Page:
South Sudan livestock alert

South Sudan livestock alert
Dec 2014

One year on from the outbreak of violence in South Sudan, the country has devolved into two worlds: the areas affected by conflict, mostly in Greater Upper Nile, and the areas less affected by it. As of December 2014, Greater Equatoria and parts of Greater Bahr el-Ghazal have shown good crop production, robust market functioning, and generally speaking minimal food insecurity.

However these areas are on the front line of a new crisis unfolding in slow motion: the unprecedented displacement of millions of cattle as a result of the conflict that began in December 2013. This has set in motion a number of dynamics that have seriously worsened the condition of livestock and livestock-dependent populations across the country. Most importantly, it has significantly disrupted the most critical element of the nation’s pastoral production system: the seasonal migration of livestock.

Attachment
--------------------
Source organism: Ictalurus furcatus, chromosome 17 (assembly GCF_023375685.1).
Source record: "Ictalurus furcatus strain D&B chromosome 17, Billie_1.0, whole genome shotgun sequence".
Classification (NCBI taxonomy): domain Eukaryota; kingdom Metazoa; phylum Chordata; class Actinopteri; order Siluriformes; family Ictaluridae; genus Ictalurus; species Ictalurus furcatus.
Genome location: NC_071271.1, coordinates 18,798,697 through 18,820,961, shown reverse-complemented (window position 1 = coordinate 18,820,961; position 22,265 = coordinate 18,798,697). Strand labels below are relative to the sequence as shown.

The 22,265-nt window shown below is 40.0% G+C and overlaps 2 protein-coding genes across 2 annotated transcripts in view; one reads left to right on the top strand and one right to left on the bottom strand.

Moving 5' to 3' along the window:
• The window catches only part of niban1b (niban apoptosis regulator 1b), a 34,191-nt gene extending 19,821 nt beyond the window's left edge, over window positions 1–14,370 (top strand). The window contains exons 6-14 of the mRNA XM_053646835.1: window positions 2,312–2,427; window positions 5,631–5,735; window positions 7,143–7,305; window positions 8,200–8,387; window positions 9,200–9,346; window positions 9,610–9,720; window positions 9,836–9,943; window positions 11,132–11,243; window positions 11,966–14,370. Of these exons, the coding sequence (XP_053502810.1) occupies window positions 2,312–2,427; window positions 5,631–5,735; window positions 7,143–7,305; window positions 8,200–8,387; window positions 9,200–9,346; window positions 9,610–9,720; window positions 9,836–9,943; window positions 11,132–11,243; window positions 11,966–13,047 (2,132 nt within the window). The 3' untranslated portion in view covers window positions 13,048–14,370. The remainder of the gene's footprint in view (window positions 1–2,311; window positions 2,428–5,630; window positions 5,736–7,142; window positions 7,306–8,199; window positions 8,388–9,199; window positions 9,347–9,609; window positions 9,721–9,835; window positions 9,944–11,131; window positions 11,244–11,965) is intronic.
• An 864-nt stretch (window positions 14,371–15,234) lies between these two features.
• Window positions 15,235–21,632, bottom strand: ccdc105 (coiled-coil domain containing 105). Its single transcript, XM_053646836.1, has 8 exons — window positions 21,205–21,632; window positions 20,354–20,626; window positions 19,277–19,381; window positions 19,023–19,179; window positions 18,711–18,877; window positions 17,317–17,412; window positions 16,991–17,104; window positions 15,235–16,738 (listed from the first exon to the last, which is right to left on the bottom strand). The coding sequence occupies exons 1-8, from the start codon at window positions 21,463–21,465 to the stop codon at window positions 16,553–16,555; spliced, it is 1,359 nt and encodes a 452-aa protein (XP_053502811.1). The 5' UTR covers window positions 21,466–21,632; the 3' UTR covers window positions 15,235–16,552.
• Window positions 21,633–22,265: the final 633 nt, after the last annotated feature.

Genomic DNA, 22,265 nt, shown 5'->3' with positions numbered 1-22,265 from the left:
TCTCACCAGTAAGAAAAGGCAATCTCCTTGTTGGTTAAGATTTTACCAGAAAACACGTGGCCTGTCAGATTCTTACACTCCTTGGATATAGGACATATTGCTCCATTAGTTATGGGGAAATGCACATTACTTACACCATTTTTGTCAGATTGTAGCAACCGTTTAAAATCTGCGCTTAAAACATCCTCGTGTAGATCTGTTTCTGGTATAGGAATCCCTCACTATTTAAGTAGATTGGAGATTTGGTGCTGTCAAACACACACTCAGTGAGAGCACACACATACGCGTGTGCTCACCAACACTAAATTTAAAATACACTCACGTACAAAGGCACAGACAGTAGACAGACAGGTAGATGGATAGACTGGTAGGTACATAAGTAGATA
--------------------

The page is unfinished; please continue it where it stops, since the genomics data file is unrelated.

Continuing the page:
The disruption of livestock movement patterns has taken place on two levels:

  • First, there has been large-scale and long-distance displacement of livestock from the conflict-affected states into agricultural zones outside their traditional pastoral domains. Millions of heads of cattle have moved into Greater Equatoria, Greater Bahr el-Ghazal, and the northeastern tip of Upper Nile State in the last 12 months.
  • Second, the areas where these herds have relocated have witnessed intensive and continuous movements of livestock concentrated in small areas. The arrival of large numbers of livestock into mostly agricultural areas outside of their grazing areas has challenged the local power structures, squeezed natural resource availability, and altered disease patterns. As a result, tribal conflicts, cattle raids, and disease outbreaks have all intensified on an unprecedented scale, threatening the national herd and tearing at the social, political, and economic fabric of South Sudan.